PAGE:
Keep your child motivated by giving them specific praise during everyday situations. Your child is always eager to please you and giving them positive feedback can make a big difference.
Try to relate your feedback to your child’s goals such as:
- Great talking
- Awesome listening
- I like how you kept your tongue inside your mouth for your “s” sound
- You are getting so clever at using your “l” sound
- Wow you remembered to use your new word all by yourself
- That’s right, “HE” is running. I like how you remembered to use “he” for a boy.
Tip #7 Display their goals
“Out of sight out of mind”
Families are busy. A week can fly by and before you know it its time to take your child to speech therapy you haven’t practised as much as you would have liked.
One tip from some of our families is to display your child’s Goals/ITP in a place where you will see it daily. Where do you keep your child’s therapy materials? In a folder filed into a draw out of sight? On your computer?
Please DISPLAY your child’s goals!
For some families that’s on the fridge in the kitchen for others its stuck on the door of their child’s room. The more times you see it the more you will be reminded about your child’s goals and think about incorporating practise into their day.
Tip #8 Take note
Our clients at small talk know how important collecting data is in the therapy process. After all how can you demonstrate and track progress without data? Your therapist should always be able to gauge how your child is progressing with their goals by referring to the collected data as well as parent reports.
How can you help?
We understand that sitting down to tick and cross boxes while practising or playing with your child is extremely impractical for busy families. Your estimations are just as valuable as data in the therapy process, so instead of giving us real raw data (63% during practise on Thursday) or general comments (he’s doing well with it) it is very useful to give an estimate such as “Jonny is doing very well at using his pronouns “he” and “she” – I would estimate that during our conversations he remembers the correct pronoun about 70% of the time and can fix it up the rest of the time when asked.”
Many parents often get into the therapy room and have difficulty remembering some of the things that happened during the week that they wanted to share such as their child saying a new word or using one of their new skills. Keeping a little list during the week on your phone, on the fridge or in your child’s therapy bag might help you keep track of things to share with your therapist.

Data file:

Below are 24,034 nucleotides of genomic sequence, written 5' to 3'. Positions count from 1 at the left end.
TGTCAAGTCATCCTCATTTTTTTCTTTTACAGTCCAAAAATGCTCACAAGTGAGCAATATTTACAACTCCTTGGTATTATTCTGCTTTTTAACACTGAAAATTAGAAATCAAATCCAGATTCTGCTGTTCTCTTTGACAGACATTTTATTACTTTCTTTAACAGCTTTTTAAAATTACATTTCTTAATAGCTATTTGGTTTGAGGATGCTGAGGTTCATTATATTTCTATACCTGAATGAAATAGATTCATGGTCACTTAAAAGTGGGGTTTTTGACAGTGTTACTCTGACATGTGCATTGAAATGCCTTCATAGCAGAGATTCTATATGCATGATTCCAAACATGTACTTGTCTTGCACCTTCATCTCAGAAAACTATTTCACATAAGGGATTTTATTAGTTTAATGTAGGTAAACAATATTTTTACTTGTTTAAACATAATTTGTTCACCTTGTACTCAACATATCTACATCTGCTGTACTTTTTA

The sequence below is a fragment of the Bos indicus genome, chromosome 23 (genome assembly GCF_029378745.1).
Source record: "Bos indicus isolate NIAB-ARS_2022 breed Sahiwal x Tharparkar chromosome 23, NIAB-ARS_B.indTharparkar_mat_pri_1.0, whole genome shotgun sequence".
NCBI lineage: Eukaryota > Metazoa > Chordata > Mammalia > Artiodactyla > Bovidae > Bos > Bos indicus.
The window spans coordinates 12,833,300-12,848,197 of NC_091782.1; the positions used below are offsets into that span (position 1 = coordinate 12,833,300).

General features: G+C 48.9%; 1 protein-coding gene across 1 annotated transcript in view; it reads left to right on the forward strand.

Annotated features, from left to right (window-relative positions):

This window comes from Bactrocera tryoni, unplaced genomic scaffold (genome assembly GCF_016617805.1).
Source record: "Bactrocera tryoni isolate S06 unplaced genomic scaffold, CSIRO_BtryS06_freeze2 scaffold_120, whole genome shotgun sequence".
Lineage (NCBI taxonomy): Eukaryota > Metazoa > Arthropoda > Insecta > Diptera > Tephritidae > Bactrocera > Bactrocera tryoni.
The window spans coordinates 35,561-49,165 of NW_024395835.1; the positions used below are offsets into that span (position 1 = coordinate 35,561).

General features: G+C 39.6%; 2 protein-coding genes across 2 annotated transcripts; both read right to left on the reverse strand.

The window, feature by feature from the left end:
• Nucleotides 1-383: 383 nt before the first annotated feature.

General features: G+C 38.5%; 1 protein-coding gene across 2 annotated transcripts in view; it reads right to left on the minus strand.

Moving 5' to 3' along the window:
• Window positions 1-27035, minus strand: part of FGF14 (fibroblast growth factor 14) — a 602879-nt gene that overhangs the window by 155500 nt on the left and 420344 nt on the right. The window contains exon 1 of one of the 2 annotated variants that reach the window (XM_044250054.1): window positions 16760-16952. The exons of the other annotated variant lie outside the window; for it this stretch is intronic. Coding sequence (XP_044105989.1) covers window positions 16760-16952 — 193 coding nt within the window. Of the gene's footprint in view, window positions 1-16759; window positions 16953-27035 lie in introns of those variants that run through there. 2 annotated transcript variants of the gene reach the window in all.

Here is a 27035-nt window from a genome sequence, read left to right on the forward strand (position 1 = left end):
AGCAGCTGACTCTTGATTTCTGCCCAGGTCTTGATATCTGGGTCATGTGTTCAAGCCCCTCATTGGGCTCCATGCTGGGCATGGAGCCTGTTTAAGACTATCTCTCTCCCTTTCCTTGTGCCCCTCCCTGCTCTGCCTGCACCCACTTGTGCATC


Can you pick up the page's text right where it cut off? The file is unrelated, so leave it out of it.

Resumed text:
Tip #9 Generalise the task into an everyday activity
Generalising means taking the new skills your child has learned in therapy and using them in as many different and varied settings as possible outside of the clinic. Generalising skills ensures that your child can use their new skills in other situations just as well as they can in the clinic. Generalisation helps your child remember the skill and use it from day to day throughout life. There is no use your child learning a new skill but only being able to use it when sitting at a table with their therapist or carer with one particular app – we want your child using this skill every day in their general living which involves using the skills with different people, in different environments and in a range of everyday activities.
Some things to think about when encouraging your child to generalise their new skills learnt in speech therapy:
- Use different people – this might be with a parent, siblings, relatives, teachers or school friends
- Different settings – at home, school, a relatives house, in the park, in the car and in the community
- Different times – Not always practicing an activity at the same time everyday and practicing in different ways.
- Different instructions – Asking different questions to get the same response from your child (e.g. “what’s your address?” and “where do you live?”).
- Different materials – Use books and iPad games that are different from those used in therapy to target the skill. Use new pictures or pictures that are known. Try using a mixture of pictures and real objects.
Tip # 10 Keep your therapy team up to date
As your child’s parent/caregiver you are most often the central source of information for your child’s therapy team. Professionals in your child’s team try to communicate often and collaborate to ensure that your child is receiving relevant and high quality intervention to meet their needs. In order to ensure your therapy team are on the same page update your child’s therapists on medical changes, changes to your child’s professional team, changes to your child’s education such as a new school or teacher, changes to your child’s funding allocation, updated NDIS goals and so on. Of course it is up to you to decide who needs to communicate with who in your child’s therapy team and appropriate permissions are sought before any communication occurs.
Keeping your therapist up to date with your child’s current health team, medical profile and funding allocations often results in a more integrated service delivery for your child.